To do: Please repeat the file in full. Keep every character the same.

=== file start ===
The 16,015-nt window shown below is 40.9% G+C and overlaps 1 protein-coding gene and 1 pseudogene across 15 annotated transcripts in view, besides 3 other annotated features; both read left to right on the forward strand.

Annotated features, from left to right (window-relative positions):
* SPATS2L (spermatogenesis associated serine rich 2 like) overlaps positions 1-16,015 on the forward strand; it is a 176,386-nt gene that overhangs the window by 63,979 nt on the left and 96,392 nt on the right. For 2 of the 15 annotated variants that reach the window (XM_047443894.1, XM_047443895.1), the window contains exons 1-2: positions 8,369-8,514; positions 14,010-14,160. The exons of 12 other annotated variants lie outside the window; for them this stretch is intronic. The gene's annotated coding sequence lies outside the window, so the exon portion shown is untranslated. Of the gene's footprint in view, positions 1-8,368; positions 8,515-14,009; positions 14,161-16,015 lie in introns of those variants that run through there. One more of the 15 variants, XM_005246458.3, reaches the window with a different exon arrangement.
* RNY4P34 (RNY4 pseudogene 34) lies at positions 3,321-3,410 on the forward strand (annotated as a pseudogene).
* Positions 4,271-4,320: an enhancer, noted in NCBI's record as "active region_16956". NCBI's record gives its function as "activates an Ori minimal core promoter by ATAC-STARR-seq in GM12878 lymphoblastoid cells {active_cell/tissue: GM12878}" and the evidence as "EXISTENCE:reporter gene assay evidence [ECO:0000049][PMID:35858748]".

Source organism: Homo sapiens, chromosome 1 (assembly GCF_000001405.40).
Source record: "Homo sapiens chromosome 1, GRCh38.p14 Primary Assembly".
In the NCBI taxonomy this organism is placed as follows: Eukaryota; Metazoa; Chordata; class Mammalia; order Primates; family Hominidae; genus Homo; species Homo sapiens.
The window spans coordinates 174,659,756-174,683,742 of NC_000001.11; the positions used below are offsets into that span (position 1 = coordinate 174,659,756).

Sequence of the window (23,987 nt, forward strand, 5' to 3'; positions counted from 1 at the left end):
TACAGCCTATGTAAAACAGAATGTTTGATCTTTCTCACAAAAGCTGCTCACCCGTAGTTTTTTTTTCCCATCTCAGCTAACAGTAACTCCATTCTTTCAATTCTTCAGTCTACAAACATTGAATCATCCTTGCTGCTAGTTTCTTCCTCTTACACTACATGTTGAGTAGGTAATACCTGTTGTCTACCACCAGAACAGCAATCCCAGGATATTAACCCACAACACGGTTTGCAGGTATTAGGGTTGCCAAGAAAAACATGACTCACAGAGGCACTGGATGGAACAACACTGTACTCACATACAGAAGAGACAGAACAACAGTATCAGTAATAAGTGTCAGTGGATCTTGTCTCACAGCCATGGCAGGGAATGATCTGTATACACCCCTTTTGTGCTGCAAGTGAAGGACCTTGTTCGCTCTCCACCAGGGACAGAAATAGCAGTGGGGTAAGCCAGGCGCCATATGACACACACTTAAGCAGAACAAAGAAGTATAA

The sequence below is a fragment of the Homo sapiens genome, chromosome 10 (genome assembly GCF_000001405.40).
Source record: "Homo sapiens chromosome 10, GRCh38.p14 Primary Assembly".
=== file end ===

The 16,015-nt window shown below is 40.9% G+C and overlaps 1 protein-coding gene and 1 pseudogene across 15 annotated transcripts in view, besides 3 other annotated features; both read left to right on the forward strand.

Annotated features, from left to right (window-relative positions):
* SPATS2L (spermatogenesis associated serine rich 2 like) overlaps positions 1-16,015 on the forward strand; it is a 176,386-nt gene that overhangs the window by 63,979 nt on the left and 96,392 nt on the right. For 2 of the 15 annotated variants that reach the window (XM_047443894.1, XM_047443895.1), the window contains exons 1-2: positions 8,369-8,514; positions 14,010-14,160. The exons of 12 other annotated variants lie outside the window; for them this stretch is intronic. The gene's annotated coding sequence lies outside the window, so the exon portion shown is untranslated. Of the gene's footprint in view, positions 1-8,368; positions 8,515-14,009; positions 14,161-16,015 lie in introns of those variants that run through there. One more of the 15 variants, XM_005246458.3, reaches the window with a different exon arrangement.
* RNY4P34 (RNY4 pseudogene 34) lies at positions 3,321-3,410 on the forward strand (annotated as a pseudogene).
* Positions 4,271-4,320: an enhancer, noted in NCBI's record as "active region_16956". NCBI's record gives its function as "activates an Ori minimal core promoter by ATAC-STARR-seq in GM12878 lymphoblastoid cells {active_cell/tissue: GM12878}" and the evidence as "EXISTENCE:reporter gene assay evidence [ECO:0000049][PMID:35858748]".

Source organism: Homo sapiens, chromosome 1 (assembly GCF_000001405.40).
Source record: "Homo sapiens chromosome 1, GRCh38.p14 Primary Assembly".
In the NCBI taxonomy this organism is placed as follows: Eukaryota; Metazoa; Chordata; class Mammalia; order Primates; family Hominidae; genus Homo; species Homo sapiens.
The window spans coordinates 174,659,756-174,683,742 of NC_000001.11; the positions used below are offsets into that span (position 1 = coordinate 174,659,756).

Sequence of the window (23,987 nt, forward strand, 5' to 3'; positions counted from 1 at the left end):
TACAGCCTATGTAAAACAGAATGTTTGATCTTTCTCACAAAAGCTGCTCACCCGTAGTTTTTTTTTCCCATCTCAGCTAACAGTAACTCCATTCTTTCAATTCTTCAGTCTACAAACATTGAATCATCCTTGCTGCTAGTTTCTTCCTCTTACACTACATGTTGAGTAGGTAATACCTGTTGTCTACCACCAGAACAGCAATCCCAGGATATTAACCCACAACACGGTTTGCAGGTATTAGGGTTGCCAAGAAAAACATGACTCACAGAGGCACTGGATGGAACAACACTGTACTCACATACAGAAGAGACAGAACAACAGTATCAGTAATAAGTGTCAGTGGATCTTGTCTCACAGCCATGGCAGGGAATGATCTGTATACACCCCTTTTGTGCTGCAAGTGAAGGACCTTGTTCGCTCTCCACCAGGGACAGAAATAGCAGTGGGGTAAGCCAGGCGCCATATGACACACACTTAAGCAGAACAAAGAAGTATAA

The sequence below is a fragment of the Homo sapiens genome, chromosome 10 (genome assembly GCF_000001405.40).
Source record: "Homo sapiens chromosome 10, GRCh38.p14 Primary Assembly".